The contemporary era has been defined by art with a commercial emphasis, artists. However, it has been hindered by the deficiency of an established art infrastructure, institutions, museums, galleries without international business models and a lack of government support. A lack of clear criteria and boundaries, along with gaps in the documentation of art history compounded this as well. The Yogyakarta Open Studio (YOS), a program of studio visits with a platform for dialogue and collaboration addressed this issue in October. “We wish to jump-start the conversation about qualification and highlight how aspiring Indonesian art historians go about gaining the education they need in a country that still doesn’t offer a degree in art history,” said YOS Director Christine Cocca. The national art scene is supported by a strong culture of collecting with major collectors opening private museums, and some promoting Indonesian art overseas. Auction houses thrived during the 2008 contemporary art boom, while art fairs now play a defining market role. Upcoming in May ArtJog celebrates its tenth edition, while Bazaar Art Jakarta 2017 presents its ninth installment in July. Art Stage Jakarta, the new inclusion and offshoot of the region’s leading fair Art Stage Singapore, presents its second edition this August. Its move to Indonesia is a clear signal of the strength and potential of the market, and the quality of Indonesian art. The most anticipated event of 2017 will fall in October with the opening in Jakarta of the Museum of Contemporary and Modern Art Nusaantara (MACAN). According to director Aaron Seeto, “MACAN aims to develop awareness and appreciation of modern and contemporary art in Indonesia, host intercultural exchanges and to nurture the professional environment and human resources for Indonesian art.”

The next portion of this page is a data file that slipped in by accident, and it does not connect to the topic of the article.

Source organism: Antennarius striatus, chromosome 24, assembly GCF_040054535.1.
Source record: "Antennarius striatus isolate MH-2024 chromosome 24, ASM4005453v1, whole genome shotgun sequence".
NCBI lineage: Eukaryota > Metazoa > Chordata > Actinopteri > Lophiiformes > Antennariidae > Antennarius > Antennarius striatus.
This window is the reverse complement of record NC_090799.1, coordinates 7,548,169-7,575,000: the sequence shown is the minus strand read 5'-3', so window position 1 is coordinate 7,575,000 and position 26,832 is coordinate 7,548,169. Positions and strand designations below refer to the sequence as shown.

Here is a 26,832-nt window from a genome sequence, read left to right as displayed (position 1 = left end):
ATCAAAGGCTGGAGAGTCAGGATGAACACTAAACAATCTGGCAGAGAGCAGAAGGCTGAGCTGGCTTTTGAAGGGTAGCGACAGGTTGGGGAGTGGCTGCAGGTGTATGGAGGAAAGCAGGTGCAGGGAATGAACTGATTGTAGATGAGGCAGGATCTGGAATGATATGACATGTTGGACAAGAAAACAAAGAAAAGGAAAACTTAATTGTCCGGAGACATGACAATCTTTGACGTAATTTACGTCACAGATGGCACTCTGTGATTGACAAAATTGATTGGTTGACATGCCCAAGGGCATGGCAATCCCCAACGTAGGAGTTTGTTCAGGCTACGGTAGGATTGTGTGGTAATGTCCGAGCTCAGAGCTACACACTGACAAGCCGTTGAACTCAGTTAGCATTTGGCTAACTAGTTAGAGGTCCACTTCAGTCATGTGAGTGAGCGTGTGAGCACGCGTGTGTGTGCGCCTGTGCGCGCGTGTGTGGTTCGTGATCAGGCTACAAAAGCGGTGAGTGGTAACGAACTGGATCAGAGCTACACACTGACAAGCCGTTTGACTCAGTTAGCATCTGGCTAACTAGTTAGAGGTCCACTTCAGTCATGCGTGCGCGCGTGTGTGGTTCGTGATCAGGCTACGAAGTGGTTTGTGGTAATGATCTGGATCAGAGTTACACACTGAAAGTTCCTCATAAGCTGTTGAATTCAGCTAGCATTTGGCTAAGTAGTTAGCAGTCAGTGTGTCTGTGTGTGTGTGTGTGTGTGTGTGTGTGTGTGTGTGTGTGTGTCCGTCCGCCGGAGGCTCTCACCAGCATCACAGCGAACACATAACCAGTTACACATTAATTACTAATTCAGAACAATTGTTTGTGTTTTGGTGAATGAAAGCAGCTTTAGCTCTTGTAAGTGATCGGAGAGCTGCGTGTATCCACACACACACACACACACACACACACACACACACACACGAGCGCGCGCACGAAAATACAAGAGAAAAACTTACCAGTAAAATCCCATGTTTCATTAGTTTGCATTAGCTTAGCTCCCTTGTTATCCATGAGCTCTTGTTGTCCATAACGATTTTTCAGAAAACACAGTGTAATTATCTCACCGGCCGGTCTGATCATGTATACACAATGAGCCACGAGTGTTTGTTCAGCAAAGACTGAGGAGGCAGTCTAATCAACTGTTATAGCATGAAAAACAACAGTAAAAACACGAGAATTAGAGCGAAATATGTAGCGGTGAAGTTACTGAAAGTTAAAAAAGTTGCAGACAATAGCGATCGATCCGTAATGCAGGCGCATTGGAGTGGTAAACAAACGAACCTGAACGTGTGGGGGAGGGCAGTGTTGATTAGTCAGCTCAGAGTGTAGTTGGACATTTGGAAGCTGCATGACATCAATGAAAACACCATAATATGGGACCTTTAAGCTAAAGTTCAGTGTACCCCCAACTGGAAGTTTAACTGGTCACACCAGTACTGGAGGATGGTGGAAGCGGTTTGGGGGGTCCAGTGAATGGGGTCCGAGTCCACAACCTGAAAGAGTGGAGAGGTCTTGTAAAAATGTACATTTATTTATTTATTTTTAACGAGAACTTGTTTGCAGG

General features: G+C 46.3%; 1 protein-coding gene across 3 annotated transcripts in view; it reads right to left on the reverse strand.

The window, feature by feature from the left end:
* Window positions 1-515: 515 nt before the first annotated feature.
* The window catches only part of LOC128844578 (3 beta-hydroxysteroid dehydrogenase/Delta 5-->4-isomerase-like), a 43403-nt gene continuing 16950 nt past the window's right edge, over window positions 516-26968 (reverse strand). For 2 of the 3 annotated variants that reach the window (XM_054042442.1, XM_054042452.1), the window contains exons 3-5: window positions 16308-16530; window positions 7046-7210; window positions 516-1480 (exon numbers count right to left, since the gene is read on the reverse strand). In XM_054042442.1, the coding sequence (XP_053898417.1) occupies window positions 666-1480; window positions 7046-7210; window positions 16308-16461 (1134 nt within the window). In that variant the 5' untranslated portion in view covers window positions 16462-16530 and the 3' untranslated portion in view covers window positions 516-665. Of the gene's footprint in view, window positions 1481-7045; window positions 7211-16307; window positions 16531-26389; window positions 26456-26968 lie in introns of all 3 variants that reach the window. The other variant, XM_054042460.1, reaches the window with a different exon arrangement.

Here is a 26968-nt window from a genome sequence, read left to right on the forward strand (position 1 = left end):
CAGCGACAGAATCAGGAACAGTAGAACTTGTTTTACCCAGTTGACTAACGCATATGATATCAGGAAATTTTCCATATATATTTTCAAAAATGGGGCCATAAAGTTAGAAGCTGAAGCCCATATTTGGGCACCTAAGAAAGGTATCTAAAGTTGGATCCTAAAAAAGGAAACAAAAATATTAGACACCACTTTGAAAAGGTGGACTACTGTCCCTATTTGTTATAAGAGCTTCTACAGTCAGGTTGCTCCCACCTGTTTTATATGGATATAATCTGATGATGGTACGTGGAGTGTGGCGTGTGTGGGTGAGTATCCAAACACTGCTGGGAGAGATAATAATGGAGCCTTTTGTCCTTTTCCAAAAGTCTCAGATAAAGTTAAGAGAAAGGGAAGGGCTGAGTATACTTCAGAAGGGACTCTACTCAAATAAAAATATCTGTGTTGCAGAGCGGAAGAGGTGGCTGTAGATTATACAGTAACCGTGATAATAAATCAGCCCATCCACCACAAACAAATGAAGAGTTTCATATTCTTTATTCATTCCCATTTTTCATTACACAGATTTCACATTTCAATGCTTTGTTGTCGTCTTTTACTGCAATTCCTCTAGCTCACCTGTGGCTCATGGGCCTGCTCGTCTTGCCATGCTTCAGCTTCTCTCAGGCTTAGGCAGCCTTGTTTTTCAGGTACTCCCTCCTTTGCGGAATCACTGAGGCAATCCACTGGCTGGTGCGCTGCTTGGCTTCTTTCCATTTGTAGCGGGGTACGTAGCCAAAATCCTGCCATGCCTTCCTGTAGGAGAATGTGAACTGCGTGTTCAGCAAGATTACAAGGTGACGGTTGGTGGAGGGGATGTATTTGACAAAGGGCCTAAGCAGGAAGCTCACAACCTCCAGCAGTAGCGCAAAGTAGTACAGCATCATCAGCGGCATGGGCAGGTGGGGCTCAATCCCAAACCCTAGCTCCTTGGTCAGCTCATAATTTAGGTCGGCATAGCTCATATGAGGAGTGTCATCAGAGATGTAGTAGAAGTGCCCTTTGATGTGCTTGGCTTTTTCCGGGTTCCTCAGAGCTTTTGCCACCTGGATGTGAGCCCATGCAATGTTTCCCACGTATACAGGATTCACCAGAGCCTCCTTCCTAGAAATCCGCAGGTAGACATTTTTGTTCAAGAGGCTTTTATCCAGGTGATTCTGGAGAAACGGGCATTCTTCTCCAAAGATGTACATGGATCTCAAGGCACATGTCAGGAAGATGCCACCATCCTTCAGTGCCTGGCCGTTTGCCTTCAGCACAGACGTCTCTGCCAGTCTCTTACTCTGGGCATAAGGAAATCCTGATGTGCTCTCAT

Yogyakarta artist Galam Zulkifi’s “Seri Illusi” paintings honor key figures in the development of the Indonesia, while involving research into media experimentation to create compositions where the imagery changes according to levels and angles of light.
Goresan Juang Kemerdekaan Curator Mikke Susanto explaining the significance of the painting Penangkapan Pangeran Diponegoro 1857, by Raden Saleh during the curators exhibition tour at the National Gallery of Indonesia.
Arguably Indonesia’s most important modernist, Affandi was the first Indonesian to exhibit at the Venice Biennale, Italy in 1953.
Handiwirman Saputra is renowned for his contemporary works that challenge the observer.